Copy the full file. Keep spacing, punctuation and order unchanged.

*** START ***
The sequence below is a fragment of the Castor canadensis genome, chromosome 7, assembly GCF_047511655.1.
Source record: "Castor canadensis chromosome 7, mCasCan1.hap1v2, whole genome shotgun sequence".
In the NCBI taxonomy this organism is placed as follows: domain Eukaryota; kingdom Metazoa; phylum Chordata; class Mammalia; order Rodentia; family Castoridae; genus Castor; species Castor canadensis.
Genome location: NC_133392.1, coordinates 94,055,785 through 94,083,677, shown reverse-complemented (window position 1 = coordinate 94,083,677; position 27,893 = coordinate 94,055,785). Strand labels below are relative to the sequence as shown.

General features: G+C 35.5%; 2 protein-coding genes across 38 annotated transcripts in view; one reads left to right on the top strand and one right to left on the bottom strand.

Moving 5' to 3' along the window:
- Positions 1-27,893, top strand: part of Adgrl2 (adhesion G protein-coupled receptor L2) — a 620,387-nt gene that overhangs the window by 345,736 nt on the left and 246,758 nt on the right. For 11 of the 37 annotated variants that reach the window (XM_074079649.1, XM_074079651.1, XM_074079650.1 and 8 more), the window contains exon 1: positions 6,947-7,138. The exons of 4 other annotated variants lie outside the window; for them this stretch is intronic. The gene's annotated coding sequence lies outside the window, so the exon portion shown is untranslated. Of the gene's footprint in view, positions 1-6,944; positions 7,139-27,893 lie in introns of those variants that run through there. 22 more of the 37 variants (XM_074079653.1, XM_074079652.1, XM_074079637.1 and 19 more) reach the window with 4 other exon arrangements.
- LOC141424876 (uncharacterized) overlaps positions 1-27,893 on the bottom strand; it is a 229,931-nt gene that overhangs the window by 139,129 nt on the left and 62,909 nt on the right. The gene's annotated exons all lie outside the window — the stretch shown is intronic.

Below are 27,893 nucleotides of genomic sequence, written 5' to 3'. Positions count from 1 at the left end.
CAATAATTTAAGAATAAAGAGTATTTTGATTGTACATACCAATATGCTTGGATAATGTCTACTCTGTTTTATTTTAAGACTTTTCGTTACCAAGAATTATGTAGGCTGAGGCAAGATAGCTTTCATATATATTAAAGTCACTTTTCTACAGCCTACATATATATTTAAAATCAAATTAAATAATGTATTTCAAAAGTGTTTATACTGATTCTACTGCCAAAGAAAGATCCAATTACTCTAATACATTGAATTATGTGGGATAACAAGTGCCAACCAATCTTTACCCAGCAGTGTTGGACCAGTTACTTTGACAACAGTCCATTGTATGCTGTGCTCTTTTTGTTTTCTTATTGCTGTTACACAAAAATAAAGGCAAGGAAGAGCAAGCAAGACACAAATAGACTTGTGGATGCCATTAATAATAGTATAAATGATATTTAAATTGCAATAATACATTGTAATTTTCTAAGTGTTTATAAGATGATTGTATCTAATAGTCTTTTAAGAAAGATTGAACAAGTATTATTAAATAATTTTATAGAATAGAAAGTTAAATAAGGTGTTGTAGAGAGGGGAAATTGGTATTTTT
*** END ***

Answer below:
The sequence below is a fragment of the Castor canadensis genome, chromosome 7, assembly GCF_047511655.1.
Source record: "Castor canadensis chromosome 7, mCasCan1.hap1v2, whole genome shotgun sequence".
In the NCBI taxonomy this organism is placed as follows: domain Eukaryota; kingdom Metazoa; phylum Chordata; class Mammalia; order Rodentia; family Castoridae; genus Castor; species Castor canadensis.
Genome location: NC_133392.1, coordinates 94,055,785 through 94,083,677, shown reverse-complemented (window position 1 = coordinate 94,083,677; position 27,893 = coordinate 94,055,785). Strand labels below are relative to the sequence as shown.

General features: G+C 35.5%; 2 protein-coding genes across 38 annotated transcripts in view; one reads left to right on the top strand and one right to left on the bottom strand.

Moving 5' to 3' along the window:
- Positions 1-27,893, top strand: part of Adgrl2 (adhesion G protein-coupled receptor L2) — a 620,387-nt gene that overhangs the window by 345,736 nt on the left and 246,758 nt on the right. For 11 of the 37 annotated variants that reach the window (XM_074079649.1, XM_074079651.1, XM_074079650.1 and 8 more), the window contains exon 1: positions 6,947-7,138. The exons of 4 other annotated variants lie outside the window; for them this stretch is intronic. The gene's annotated coding sequence lies outside the window, so the exon portion shown is untranslated. Of the gene's footprint in view, positions 1-6,944; positions 7,139-27,893 lie in introns of those variants that run through there. 22 more of the 37 variants (XM_074079653.1, XM_074079652.1, XM_074079637.1 and 19 more) reach the window with 4 other exon arrangements.
- LOC141424876 (uncharacterized) overlaps positions 1-27,893 on the bottom strand; it is a 229,931-nt gene that overhangs the window by 139,129 nt on the left and 62,909 nt on the right. The gene's annotated exons all lie outside the window — the stretch shown is intronic.

Below are 27,893 nucleotides of genomic sequence, written 5' to 3'. Positions count from 1 at the left end.
CAATAATTTAAGAATAAAGAGTATTTTGATTGTACATACCAATATGCTTGGATAATGTCTACTCTGTTTTATTTTAAGACTTTTCGTTACCAAGAATTATGTAGGCTGAGGCAAGATAGCTTTCATATATATTAAAGTCACTTTTCTACAGCCTACATATATATTTAAAATCAAATTAAATAATGTATTTCAAAAGTGTTTATACTGATTCTACTGCCAAAGAAAGATCCAATTACTCTAATACATTGAATTATGTGGGATAACAAGTGCCAACCAATCTTTACCCAGCAGTGTTGGACCAGTTACTTTGACAACAGTCCATTGTATGCTGTGCTCTTTTTGTTTTCTTATTGCTGTTACACAAAAATAAAGGCAAGGAAGAGCAAGCAAGACACAAATAGACTTGTGGATGCCATTAATAATAGTATAAATGATATTTAAATTGCAATAATACATTGTAATTTTCTAAGTGTTTATAAGATGATTGTATCTAATAGTCTTTTAAGAAAGATTGAACAAGTATTATTAAATAATTTTATAGAATAGAAAGTTAAATAAGGTGTTGTAGAGAGGGGAAATTGGTATTTTT